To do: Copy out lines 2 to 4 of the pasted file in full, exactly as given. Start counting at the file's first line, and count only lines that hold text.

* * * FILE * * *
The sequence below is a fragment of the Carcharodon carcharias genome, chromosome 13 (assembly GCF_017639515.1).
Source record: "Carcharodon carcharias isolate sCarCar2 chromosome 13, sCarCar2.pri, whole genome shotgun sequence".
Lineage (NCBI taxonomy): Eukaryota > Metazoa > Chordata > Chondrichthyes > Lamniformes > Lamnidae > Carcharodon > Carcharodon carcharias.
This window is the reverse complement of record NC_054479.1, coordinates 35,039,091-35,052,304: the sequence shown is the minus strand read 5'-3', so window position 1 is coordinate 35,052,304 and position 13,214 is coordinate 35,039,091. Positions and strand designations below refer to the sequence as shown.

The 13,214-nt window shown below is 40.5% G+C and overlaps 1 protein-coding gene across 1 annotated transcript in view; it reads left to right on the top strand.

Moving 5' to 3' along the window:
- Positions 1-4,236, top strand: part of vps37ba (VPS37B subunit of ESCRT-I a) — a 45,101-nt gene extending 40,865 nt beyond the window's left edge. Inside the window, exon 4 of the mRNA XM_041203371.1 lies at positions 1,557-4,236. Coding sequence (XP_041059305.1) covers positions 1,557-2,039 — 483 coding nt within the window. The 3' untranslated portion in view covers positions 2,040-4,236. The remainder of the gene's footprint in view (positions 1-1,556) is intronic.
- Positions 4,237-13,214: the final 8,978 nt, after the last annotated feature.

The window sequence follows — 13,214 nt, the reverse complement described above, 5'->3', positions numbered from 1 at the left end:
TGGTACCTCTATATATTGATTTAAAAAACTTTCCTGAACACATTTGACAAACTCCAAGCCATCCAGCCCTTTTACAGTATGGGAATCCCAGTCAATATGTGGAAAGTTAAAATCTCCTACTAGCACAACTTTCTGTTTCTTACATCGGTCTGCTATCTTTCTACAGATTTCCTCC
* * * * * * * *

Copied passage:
Source record: "Carcharodon carcharias isolate sCarCar2 chromosome 13, sCarCar2.pri, whole genome shotgun sequence".
Lineage (NCBI taxonomy): Eukaryota > Metazoa > Chordata > Chondrichthyes > Lamniformes > Lamnidae > Carcharodon > Carcharodon carcharias.
This window is the reverse complement of record NC_054479.1, coordinates 35,039,091-35,052,304: the sequence shown is the minus strand read 5'-3', so window position 1 is coordinate 35,052,304 and position 13,214 is coordinate 35,039,091. Positions and strand designations below refer to the sequence as shown.